New Kindle Still Missing Out On 99% Of The Web

Feb 9th, 2009 | By | Category: General

Amazon.com today introduced Amazon Kindle 2, the new reading device that offers, in their words, Kindle’s “revolutionary wireless delivery of content” in a slimmer, sleeker package. The book reader retails for $359 and is scheduled to ship beginning February 24. Amazon is taking pre-orders here.

Amazon enthuses that the new Kindle model has a longer battery life, faster page turns, storage capacity that is seven times larger than the original Kindle, sharper images, and a new “read-to-me” feature. Users can choose reading material from among over 230,000 books are now available in the Kindle Store, including most of the current New York Times Best Sellers and New Releases. Those bestseller titles for the Kindle typically sell for $9.99.

The Amazon press release gushes, (italics mine),

Over 1,200 blogs are available on Kindle today — up from 250 when Kindle launched. New blogs added to the Kindle Store recently include the Wired blogs, VF Daily and James Wolcott’s Blog from Vanity Fair. Blogs are updated and downloaded wirelessly throughout the day so Kindle customers can read blogs whenever and wherever they want. Wireless delivery of blogs costs as little as $0.99 each per month and includes a free two-week trial.”

The new Kindle looks sleek and snazzy, but the Kindle is still a closed, proprietary system. Amazon now offers a range of DRM-free music — why not DRM-free books as well?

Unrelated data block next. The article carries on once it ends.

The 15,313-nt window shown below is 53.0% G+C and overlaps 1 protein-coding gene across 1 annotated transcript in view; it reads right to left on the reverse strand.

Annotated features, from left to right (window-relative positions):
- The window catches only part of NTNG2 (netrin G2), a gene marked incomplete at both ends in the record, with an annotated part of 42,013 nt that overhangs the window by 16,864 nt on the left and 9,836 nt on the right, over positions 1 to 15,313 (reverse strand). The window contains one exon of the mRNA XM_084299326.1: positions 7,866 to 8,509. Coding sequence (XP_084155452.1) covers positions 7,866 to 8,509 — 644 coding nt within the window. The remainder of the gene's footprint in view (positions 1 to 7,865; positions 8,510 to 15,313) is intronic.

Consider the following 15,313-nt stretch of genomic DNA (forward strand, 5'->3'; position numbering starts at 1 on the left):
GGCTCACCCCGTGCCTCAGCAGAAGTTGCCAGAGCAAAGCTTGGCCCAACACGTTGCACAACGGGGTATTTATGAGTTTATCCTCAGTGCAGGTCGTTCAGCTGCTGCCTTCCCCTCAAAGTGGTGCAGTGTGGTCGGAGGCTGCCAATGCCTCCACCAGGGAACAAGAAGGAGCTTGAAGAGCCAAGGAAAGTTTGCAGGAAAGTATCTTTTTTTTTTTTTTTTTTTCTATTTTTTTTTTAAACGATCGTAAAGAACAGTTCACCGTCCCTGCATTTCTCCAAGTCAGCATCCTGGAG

And yes, Kindle users can now access to five times more blogs than before, which is nice. But that access, which is free on other Internet-enabled devices, costs the Kindle user. A dollar per blog, per month. Which would cost me hundreds of dollars a month, to do something I currently enjoy for free (on several different Internet-enabled devices).

And access to 1,200 blogs is puny in the face of the tens of millions of blogs that are out there.

What do you think about the new Kindle?

More about Kindle 2 specs and features after the break –

New Design

Kindle 2 measures just over a third of an inch thin (0.36 inches) and weighs just over 10 ounces, and is lighter than a typical paperback book. New buttons make it easy to turn the page from any holding position. The new 5-way controller on Kindle 2 allows for more precise note-taking and highlighting both up and down and side to side in lines of text. The new controller also makes it easier to quickly jump between articles and sections of newspapers.

Kindle 2 features a redesigned, more portable power charger. Patagonia, Cole Haan and Belkin offer covers for Kindle 2 that are available in the Kindle Store.

New Display

Kindle 2’s 6-inch, 600 x 800 electronic paper display provides 16 shades of gray, versus the 4 shades available in the original Kindle. The reading experience on the Kindle 2 more closely approximates printed words on paper, because the screen works using real ink and doesn’t use a backlight. Pages turn an average of 20 percent faster than the original Kindle for an even smoother reading experience.

New 2 GB Memory Holds Over 1,500 Books